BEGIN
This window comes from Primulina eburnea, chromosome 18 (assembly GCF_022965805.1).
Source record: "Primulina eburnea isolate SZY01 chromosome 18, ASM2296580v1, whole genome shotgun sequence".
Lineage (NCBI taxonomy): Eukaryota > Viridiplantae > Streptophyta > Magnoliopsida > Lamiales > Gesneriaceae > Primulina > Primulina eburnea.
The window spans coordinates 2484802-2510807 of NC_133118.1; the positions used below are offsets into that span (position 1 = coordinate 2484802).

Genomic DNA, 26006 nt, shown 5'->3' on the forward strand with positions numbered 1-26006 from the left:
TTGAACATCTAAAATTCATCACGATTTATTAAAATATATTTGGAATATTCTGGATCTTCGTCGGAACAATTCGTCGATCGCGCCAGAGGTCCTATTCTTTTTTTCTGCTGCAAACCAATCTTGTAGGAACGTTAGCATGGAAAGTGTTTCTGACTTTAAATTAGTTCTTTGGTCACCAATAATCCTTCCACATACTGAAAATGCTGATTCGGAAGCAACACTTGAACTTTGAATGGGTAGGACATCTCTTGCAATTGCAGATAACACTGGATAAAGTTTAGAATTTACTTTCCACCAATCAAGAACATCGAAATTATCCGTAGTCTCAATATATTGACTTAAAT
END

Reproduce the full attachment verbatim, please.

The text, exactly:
This window comes from Primulina eburnea, chromosome 18 (assembly GCF_022965805.1).
Source record: "Primulina eburnea isolate SZY01 chromosome 18, ASM2296580v1, whole genome shotgun sequence".
Lineage (NCBI taxonomy): Eukaryota > Viridiplantae > Streptophyta > Magnoliopsida > Lamiales > Gesneriaceae > Primulina > Primulina eburnea.
The window spans coordinates 2484802-2510807 of NC_133118.1; the positions used below are offsets into that span (position 1 = coordinate 2484802).

Genomic DNA, 26006 nt, shown 5'->3' on the forward strand with positions numbered 1-26006 from the left:
TTGAACATCTAAAATTCATCACGATTTATTAAAATATATTTGGAATATTCTGGATCTTCGTCGGAACAATTCGTCGATCGCGCCAGAGGTCCTATTCTTTTTTTCTGCTGCAAACCAATCTTGTAGGAACGTTAGCATGGAAAGTGTTTCTGACTTTAAATTAGTTCTTTGGTCACCAATAATCCTTCCACATACTGAAAATGCTGATTCGGAAGCAACACTTGAACTTTGAATGGGTAGGACATCTCTTGCAATTGCAGATAACACTGGATAAAGTTTAGAATTTACTTTCCACCAATCAAGAACATCGAAATTATCCGTAGTCTCAATATATTGACTTAAAT